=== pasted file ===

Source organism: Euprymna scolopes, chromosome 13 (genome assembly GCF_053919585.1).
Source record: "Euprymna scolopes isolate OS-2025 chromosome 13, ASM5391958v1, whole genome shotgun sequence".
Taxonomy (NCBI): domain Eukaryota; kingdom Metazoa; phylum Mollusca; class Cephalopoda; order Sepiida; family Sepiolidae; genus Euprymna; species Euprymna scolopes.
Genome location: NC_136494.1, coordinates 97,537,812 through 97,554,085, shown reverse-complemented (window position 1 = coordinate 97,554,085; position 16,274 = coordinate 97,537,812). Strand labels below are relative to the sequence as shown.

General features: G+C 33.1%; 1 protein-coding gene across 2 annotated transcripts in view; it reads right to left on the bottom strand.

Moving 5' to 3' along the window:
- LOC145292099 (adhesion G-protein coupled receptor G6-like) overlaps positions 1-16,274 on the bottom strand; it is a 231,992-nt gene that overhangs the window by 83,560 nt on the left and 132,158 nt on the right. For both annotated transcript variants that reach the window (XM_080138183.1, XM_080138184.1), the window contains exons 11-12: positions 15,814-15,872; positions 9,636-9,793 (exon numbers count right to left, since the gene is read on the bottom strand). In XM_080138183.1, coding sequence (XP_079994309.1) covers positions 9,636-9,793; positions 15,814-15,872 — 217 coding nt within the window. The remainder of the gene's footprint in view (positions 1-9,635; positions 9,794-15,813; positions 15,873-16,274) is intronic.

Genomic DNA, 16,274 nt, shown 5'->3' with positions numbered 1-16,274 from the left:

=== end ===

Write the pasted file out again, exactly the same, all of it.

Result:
Source organism: Euprymna scolopes, chromosome 13 (genome assembly GCF_053919585.1).
Source record: "Euprymna scolopes isolate OS-2025 chromosome 13, ASM5391958v1, whole genome shotgun sequence".
Taxonomy (NCBI): domain Eukaryota; kingdom Metazoa; phylum Mollusca; class Cephalopoda; order Sepiida; family Sepiolidae; genus Euprymna; species Euprymna scolopes.
Genome location: NC_136494.1, coordinates 97,537,812 through 97,554,085, shown reverse-complemented (window position 1 = coordinate 97,554,085; position 16,274 = coordinate 97,537,812). Strand labels below are relative to the sequence as shown.

General features: G+C 33.1%; 1 protein-coding gene across 2 annotated transcripts in view; it reads right to left on the bottom strand.

Moving 5' to 3' along the window:
- LOC145292099 (adhesion G-protein coupled receptor G6-like) overlaps positions 1-16,274 on the bottom strand; it is a 231,992-nt gene that overhangs the window by 83,560 nt on the left and 132,158 nt on the right. For both annotated transcript variants that reach the window (XM_080138183.1, XM_080138184.1), the window contains exons 11-12: positions 15,814-15,872; positions 9,636-9,793 (exon numbers count right to left, since the gene is read on the bottom strand). In XM_080138183.1, coding sequence (XP_079994309.1) covers positions 9,636-9,793; positions 15,814-15,872 — 217 coding nt within the window. The remainder of the gene's footprint in view (positions 1-9,635; positions 9,794-15,813; positions 15,873-16,274) is intronic.

Genomic DNA, 16,274 nt, shown 5'->3' with positions numbered 1-16,274 from the left: